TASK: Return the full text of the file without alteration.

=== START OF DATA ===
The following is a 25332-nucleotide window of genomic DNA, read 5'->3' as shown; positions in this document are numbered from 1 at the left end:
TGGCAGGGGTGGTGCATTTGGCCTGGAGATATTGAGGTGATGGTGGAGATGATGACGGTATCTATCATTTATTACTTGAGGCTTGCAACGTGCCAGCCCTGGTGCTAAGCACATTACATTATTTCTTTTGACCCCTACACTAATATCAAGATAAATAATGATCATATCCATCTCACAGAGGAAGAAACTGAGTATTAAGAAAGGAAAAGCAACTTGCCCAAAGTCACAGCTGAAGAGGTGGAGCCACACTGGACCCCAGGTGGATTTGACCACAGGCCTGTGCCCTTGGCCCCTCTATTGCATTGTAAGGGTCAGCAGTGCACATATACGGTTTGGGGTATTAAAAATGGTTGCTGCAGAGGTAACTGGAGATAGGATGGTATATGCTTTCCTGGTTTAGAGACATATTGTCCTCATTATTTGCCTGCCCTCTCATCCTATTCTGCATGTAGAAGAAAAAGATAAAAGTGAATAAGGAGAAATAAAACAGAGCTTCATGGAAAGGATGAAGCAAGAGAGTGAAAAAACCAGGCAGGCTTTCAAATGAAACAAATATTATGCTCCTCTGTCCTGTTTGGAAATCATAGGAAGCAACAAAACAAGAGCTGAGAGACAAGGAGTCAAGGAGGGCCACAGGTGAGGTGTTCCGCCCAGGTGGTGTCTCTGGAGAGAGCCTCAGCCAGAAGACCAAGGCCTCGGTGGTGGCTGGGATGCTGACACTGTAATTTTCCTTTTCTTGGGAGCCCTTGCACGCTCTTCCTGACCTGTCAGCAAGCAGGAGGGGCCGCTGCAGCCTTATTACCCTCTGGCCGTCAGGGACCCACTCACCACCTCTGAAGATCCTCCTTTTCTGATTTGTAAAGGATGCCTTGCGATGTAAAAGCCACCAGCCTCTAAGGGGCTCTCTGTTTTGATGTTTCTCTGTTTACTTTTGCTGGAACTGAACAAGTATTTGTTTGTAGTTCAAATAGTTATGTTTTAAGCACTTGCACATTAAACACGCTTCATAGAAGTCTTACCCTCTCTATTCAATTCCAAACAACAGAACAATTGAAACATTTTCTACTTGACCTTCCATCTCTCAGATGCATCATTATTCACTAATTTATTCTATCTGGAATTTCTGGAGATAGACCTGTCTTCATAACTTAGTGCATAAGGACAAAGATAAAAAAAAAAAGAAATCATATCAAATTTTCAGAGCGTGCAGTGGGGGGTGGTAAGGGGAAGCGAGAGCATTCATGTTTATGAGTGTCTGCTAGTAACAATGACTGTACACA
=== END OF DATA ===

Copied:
The following is a 25332-nucleotide window of genomic DNA, read 5'->3' as shown; positions in this document are numbered from 1 at the left end:
TGGCAGGGGTGGTGCATTTGGCCTGGAGATATTGAGGTGATGGTGGAGATGATGACGGTATCTATCATTTATTACTTGAGGCTTGCAACGTGCCAGCCCTGGTGCTAAGCACATTACATTATTTCTTTTGACCCCTACACTAATATCAAGATAAATAATGATCATATCCATCTCACAGAGGAAGAAACTGAGTATTAAGAAAGGAAAAGCAACTTGCCCAAAGTCACAGCTGAAGAGGTGGAGCCACACTGGACCCCAGGTGGATTTGACCACAGGCCTGTGCCCTTGGCCCCTCTATTGCATTGTAAGGGTCAGCAGTGCACATATACGGTTTGGGGTATTAAAAATGGTTGCTGCAGAGGTAACTGGAGATAGGATGGTATATGCTTTCCTGGTTTAGAGACATATTGTCCTCATTATTTGCCTGCCCTCTCATCCTATTCTGCATGTAGAAGAAAAAGATAAAAGTGAATAAGGAGAAATAAAACAGAGCTTCATGGAAAGGATGAAGCAAGAGAGTGAAAAAACCAGGCAGGCTTTCAAATGAAACAAATATTATGCTCCTCTGTCCTGTTTGGAAATCATAGGAAGCAACAAAACAAGAGCTGAGAGACAAGGAGTCAAGGAGGGCCACAGGTGAGGTGTTCCGCCCAGGTGGTGTCTCTGGAGAGAGCCTCAGCCAGAAGACCAAGGCCTCGGTGGTGGCTGGGATGCTGACACTGTAATTTTCCTTTTCTTGGGAGCCCTTGCACGCTCTTCCTGACCTGTCAGCAAGCAGGAGGGGCCGCTGCAGCCTTATTACCCTCTGGCCGTCAGGGACCCACTCACCACCTCTGAAGATCCTCCTTTTCTGATTTGTAAAGGATGCCTTGCGATGTAAAAGCCACCAGCCTCTAAGGGGCTCTCTGTTTTGATGTTTCTCTGTTTACTTTTGCTGGAACTGAACAAGTATTTGTTTGTAGTTCAAATAGTTATGTTTTAAGCACTTGCACATTAAACACGCTTCATAGAAGTCTTACCCTCTCTATTCAATTCCAAACAACAGAACAATTGAAACATTTTCTACTTGACCTTCCATCTCTCAGATGCATCATTATTCACTAATTTATTCTATCTGGAATTTCTGGAGATAGACCTGTCTTCATAACTTAGTGCATAAGGACAAAGATAAAAAAAAAAAGAAATCATATCAAATTTTCAGAGCGTGCAGTGGGGGGTGGTAAGGGGAAGCGAGAGCATTCATGTTTATGAGTGTCTGCTAGTAACAATGACTGTACACA